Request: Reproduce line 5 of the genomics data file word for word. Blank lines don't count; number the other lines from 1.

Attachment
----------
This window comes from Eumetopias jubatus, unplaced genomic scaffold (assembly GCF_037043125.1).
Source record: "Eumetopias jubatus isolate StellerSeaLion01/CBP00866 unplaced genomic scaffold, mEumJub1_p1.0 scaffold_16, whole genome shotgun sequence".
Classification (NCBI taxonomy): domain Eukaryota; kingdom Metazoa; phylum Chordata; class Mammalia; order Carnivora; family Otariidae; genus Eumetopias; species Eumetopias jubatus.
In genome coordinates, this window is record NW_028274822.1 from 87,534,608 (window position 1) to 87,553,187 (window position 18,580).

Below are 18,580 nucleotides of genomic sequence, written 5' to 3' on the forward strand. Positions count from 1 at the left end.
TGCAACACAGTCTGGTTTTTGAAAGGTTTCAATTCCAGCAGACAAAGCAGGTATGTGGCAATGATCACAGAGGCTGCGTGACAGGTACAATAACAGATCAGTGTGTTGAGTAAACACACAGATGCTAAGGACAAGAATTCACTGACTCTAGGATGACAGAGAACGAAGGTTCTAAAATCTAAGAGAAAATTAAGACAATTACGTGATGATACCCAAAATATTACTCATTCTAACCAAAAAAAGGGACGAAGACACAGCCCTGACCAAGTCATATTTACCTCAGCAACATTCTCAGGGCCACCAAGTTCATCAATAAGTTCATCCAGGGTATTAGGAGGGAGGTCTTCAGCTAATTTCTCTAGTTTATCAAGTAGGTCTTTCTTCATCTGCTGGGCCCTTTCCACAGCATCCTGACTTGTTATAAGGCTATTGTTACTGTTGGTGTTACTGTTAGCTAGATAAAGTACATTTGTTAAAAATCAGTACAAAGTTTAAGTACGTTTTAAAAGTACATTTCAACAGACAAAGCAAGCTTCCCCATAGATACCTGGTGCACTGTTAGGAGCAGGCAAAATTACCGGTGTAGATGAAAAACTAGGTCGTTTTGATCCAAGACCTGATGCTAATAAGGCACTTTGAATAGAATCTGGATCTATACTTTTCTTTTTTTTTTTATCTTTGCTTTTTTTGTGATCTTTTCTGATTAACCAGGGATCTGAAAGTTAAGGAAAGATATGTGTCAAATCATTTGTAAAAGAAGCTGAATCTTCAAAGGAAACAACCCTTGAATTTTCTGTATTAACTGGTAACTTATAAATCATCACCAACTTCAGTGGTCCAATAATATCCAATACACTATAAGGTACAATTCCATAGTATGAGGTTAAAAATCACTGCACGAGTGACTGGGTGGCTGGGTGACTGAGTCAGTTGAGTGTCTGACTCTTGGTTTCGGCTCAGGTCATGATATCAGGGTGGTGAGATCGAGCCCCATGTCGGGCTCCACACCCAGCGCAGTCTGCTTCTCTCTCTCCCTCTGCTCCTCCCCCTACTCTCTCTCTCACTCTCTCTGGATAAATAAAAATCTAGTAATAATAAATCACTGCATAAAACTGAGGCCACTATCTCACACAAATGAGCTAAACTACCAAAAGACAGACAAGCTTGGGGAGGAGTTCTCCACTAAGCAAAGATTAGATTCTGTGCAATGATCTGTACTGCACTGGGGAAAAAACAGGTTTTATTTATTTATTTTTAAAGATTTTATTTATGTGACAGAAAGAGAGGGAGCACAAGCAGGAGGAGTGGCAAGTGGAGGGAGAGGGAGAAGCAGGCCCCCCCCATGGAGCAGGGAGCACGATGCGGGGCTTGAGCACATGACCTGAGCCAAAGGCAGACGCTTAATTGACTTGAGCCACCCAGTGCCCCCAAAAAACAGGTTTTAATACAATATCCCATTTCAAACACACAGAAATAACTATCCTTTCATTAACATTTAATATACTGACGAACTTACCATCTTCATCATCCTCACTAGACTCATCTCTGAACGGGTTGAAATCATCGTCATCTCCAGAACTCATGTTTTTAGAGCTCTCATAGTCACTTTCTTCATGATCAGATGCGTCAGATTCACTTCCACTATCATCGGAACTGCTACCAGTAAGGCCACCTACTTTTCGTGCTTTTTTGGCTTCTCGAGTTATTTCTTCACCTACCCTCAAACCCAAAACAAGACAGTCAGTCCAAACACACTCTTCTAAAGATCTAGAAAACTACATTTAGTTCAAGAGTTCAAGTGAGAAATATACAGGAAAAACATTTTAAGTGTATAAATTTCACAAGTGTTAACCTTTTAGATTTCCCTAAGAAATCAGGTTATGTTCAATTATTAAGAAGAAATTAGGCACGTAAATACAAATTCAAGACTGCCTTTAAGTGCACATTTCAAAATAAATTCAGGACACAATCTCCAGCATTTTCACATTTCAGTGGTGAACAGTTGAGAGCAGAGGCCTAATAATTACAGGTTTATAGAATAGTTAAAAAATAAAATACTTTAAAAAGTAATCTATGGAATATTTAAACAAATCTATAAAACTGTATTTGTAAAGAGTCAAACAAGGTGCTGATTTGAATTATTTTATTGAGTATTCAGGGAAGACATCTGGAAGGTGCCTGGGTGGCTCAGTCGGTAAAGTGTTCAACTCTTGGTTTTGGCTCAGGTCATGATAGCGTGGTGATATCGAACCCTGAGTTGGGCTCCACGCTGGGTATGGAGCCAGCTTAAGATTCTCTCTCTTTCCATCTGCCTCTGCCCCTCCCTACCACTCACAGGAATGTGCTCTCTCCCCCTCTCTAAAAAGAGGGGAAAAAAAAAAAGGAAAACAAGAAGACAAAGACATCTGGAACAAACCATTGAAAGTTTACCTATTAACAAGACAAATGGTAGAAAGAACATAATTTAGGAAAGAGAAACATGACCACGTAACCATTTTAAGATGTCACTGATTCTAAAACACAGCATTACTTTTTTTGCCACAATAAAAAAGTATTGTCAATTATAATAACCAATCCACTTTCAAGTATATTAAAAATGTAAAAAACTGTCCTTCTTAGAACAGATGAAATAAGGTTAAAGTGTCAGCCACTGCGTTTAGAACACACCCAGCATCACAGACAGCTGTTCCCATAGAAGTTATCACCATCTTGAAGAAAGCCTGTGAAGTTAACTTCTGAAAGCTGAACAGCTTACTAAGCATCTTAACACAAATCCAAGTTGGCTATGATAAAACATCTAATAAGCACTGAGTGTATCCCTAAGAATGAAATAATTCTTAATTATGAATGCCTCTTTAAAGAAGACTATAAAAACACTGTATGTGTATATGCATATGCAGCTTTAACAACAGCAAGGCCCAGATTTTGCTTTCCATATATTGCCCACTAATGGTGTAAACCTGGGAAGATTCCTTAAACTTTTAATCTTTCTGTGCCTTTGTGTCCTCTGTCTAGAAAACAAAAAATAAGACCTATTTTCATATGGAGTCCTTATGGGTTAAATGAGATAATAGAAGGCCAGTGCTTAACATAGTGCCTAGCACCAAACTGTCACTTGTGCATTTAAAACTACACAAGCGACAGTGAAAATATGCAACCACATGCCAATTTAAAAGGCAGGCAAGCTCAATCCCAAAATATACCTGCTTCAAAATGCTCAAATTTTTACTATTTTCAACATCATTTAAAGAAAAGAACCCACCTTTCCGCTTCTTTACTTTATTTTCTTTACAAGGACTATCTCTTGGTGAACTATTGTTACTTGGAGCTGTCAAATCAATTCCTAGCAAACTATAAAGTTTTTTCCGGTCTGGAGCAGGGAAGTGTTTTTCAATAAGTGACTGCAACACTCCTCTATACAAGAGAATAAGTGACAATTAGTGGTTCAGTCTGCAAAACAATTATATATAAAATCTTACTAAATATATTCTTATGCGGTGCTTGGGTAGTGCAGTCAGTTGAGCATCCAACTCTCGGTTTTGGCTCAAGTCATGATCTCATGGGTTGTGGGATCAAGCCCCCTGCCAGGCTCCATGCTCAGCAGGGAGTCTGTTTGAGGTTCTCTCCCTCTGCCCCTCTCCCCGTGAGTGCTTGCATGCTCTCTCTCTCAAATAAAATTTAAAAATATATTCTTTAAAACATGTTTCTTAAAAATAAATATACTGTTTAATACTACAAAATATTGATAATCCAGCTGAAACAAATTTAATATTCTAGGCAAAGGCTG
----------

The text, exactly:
Below are 18,580 nucleotides of genomic sequence, written 5' to 3' on the forward strand. Positions count from 1 at the left end.